Travel photography can be exhilarating as you explore new places and cultures, but it can also be frustrating if you’re unprepared. Unlike a portrait sitting in a controlled environment, you’re at the mercy of your surroundings, and more often than not, if you miss a shot, there’s no do-over. Add to that the concern of keeping your expensive gear protected and at the ready, and this whole travel photography thing is starting to sound kind of stressful!
It doesn’t have to be. With a thoughtful selection of lightweight, portable gear, some planning for contingencies, and a little practice with new tools and accessories before you leave familiar territory, you instead can focus on taking and returning with beautiful photography to share with friends and family.
While this list is by no means a comprehensive one, we’ll cover the most important considerations when preparing for a trip and suggest products that can help you take better photos, and be more comfortable in the process.
Choosing a bag for travel depends on the type and amount of camera gear you’ll be carrying. For extended trips, it may be best to select two bags or cases: one to organize all of the gear you’re bringing with you and a smaller pack for day trips. Unless you’re bringing a huge arsenal of gear—consider a hard case like those from Pelican (pelican.com) or SKB (skbcases.com) if you are—you’ll probably want your main pack to meet airline carry-on requirements to keep your gear close.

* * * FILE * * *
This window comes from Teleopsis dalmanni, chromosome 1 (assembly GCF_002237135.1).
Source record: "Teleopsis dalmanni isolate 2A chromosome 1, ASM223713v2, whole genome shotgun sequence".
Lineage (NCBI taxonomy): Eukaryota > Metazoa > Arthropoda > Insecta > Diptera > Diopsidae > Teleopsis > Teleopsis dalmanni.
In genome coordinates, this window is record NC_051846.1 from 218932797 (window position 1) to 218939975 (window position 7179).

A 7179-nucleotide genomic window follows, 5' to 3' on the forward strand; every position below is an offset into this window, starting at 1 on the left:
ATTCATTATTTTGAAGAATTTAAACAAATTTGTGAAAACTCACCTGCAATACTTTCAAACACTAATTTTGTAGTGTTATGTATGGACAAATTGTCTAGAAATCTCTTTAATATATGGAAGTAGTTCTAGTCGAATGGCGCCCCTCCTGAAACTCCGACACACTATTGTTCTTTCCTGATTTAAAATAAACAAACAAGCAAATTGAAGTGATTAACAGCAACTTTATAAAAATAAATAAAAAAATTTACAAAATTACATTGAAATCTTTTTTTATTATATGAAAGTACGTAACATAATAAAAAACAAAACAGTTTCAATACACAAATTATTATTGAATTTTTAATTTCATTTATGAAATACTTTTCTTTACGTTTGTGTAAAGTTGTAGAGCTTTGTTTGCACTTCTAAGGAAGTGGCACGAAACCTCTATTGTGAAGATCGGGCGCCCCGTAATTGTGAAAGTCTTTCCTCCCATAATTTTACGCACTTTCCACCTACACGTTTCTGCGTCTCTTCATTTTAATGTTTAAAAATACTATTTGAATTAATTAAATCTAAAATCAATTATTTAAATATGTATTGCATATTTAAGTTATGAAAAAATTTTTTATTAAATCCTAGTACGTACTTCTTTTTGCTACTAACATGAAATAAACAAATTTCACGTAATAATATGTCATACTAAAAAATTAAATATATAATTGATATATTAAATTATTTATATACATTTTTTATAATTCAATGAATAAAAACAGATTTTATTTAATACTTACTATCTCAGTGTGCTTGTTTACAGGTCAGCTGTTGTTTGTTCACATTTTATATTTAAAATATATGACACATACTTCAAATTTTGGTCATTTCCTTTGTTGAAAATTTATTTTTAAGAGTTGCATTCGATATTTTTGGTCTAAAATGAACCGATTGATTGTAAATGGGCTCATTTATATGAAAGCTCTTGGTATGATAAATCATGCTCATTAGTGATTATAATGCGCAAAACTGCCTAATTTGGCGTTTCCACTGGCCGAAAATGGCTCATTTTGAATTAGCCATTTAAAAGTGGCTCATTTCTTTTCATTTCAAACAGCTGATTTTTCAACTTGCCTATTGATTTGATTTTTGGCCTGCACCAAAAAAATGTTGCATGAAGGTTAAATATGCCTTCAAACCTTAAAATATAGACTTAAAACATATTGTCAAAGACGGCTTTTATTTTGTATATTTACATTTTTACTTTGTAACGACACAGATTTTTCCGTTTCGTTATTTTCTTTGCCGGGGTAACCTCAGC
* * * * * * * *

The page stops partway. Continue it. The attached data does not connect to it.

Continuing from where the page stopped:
The Xcenior 41T Trolley from Vanguard (vanguardworld.us) is an airline-friendly rolling case with room for a laptop, up to two camera bodies and four to six lenses, plus f lash and accessories, and even an external strap to secure a tripod.
For day trips with your camera, a few lenses and accessories, Domke’s Next Generation Crosstown Courier (tiffen.com/domke) has a customizable main compartment with room for your camera and a couple of lenses, plus removable side pouches and an expandable front pocket for f lash and accessories.
COMFORTABLE CAMERA STRAPS
The strap included with your camera was free because it was cheap. These straps are typically thin, unpadded and not at all comfortable to use even for a few minutes, nor are they particularly smooth to adjust. Leave that strap in your camera box and get yourself something that’s comfortable to wear for extended periods and adaptable to your style of shooting.
Peak Design (peakdesign.com/straps) is doing some interesting things with camera-carrying systems, like their Slide and Clutch straps. Slide is an easy-to-size strap that can be worn around the neck, as a sling or over one shoulder; Clutch is a padded, adjustable hand strap. Both attach to your camera using quick-release anchors for fast removal when using a tripod, but perhaps their best feature is that they can be used together, allowing you to deftly switch between neck- and hand-carrying options.